After 27 years, Cruising has finally been released on DVD. The film’s suggestion that sexual repression is more of a cause of violence than sexual expression is oddly timely, in the middle of a spate of conservative, homophobic leaders being caught with their pants down, figuratively speaking.
I’ve seen it once, years ago, possibly on TV and possibly cut. Regardless, it didn’t make a strong impression on me. I had seen the “cop/journalist enters the sexual underworld and undergoes an identity crisis” premise so many times in the direct-to-cable/video erotic thriller genre that it had become a cliche. I would like to see it again; it’s always important to see where the meme began.
I’d comment more on the film itself, if I had clearer memories of it. The only image that really stuck with me was the final shot of the cop’s fiance putting on the cop’s mirrored sunglasses and leather wheel cap, suggesting gender hybrdity and/or straight appropriation of gay imagery. How much of straight male sexual fantasy is the same as gay male fantasy, but with women instead of men?
Film Threat speaks highly of the film, saying that it’s much deeper than the imitation genre it spawned.
On one level, “Cruising” appears to be about Pavlovian conditioning. As Burns [played by Al Pacino] immerses himself deeper into the primal, extreme sensations of the bar scene, his lovemaking sessions with fiancée Nancy (Karen Allen) seem more physically aggressive. If a straight man is tossed into a sea of rough, sadomasochistic gay sex, will he begin craving this lifestyle? Will he stop appreciating the more tender, delicate advances of a woman? As it turns out, the film chickens out and never clarifies its stance on this issue of heredity versus environment (on the film’s DVD commentary track, the director admits that his movie “asks more questions than it answers”).
[William] Friedkin insists, however, that he never meant to correlate homosexuality and murder with “Cruising.” Even so, it’s easy to understand why gays would respond defensively to the film. Who wouldn’t balk after seeing their lifestyle coupled with both lurid, public orgies of rough ‘n tumble copulation and an epidemic of grisly murders?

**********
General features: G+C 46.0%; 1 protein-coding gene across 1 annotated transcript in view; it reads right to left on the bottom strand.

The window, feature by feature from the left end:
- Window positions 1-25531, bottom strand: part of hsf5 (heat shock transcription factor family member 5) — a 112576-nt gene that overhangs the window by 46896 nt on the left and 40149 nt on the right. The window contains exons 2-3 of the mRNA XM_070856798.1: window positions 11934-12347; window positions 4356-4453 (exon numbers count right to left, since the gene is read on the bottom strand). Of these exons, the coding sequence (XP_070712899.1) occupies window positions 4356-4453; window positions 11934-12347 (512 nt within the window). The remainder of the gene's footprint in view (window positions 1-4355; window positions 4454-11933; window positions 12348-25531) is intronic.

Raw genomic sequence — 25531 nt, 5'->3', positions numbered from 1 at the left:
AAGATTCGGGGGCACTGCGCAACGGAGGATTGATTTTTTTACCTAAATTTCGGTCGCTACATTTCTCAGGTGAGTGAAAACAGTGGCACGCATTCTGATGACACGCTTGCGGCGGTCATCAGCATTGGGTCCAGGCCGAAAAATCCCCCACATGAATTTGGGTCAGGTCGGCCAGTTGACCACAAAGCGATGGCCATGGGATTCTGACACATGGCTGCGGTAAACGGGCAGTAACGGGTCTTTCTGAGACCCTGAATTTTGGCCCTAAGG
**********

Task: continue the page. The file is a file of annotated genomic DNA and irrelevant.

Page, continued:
Playing the devil’s advocate, however, perhaps Friedkin deserves to be cut some slack. The film’s terrain is clearly a limited, select subculture of the larger homosexual community, and one that did exist. Friedkin insists that most of the bar patrons featured in the film were true-to-life participants from The Day. We’re guided through heavy leather districts like Central Parks’ Rambles, and underground West Village clubs hiding between industrial meat packing plants (meat hooks dangle ominously in the foreground during several scenes).
During one hilarious sequence, customers pack a crowded bar donning patrol uniforms for a cop-theme costume night. Pacino’s character, unaware of the dress code and wearing more casual attire, is kicked out when managers accurately suspect that he’s a law enforcer. In a sea of blue police shirts, billy clubs, and dark slacks, Burns is the only real policeman in the joint – and he’s thrown out on his ear.
Gloria Brame has another take on the film, seeing it as a kind of Boys in the Band for kinky people.
You can also expect to glimpse a dangerous and unfamiliar world of leather. Sexual repression is an ugly thing and that ugliness is built into this film. These were the days before AIDS, before safe sex, and before SSC and safe words and all the other little protections that activists began to promote as a way of protecting leather people against predators. Clubs back then were raw and secretive and sleazy, filled with guilty people who led double lives and believed that antibiotics could cure every sexual disease.
Yet, despite all that, look at the men in the bar, many of whom were real players, not actors. They are a piece of leather history. They are the people who paved the way for the rest of us, who built the clubs, who opened the dialogues on SM, and who, ultimately, are responsible for taking SM out of the closet. For opening that world to public view, both the men who participated in the film and the director, William Friedkin, deserve kudos.
I have a theory that the mainstream interacts with minorities in three phases. The first is the “visibility at any price” phase, in which any kind of statement of existence is necessary, even if the minority is portrayed as clowns or monsters or victims. The second is the “really, we’re nice” phase, in which the minority is packaged as unthreatening and ready and willing to be assimilated into the dominant culture. The third is the “let’s cut the crap” phase, when internal issues and conflicts and rough edges that were suppressed in the previous stages come out. Cruising is an example of phase one. Something like the godawful film adaptation of Anne Rice’s Exit to Eden or the vastly superior Secretary are phase two. Kinky people still don’t have a phase three.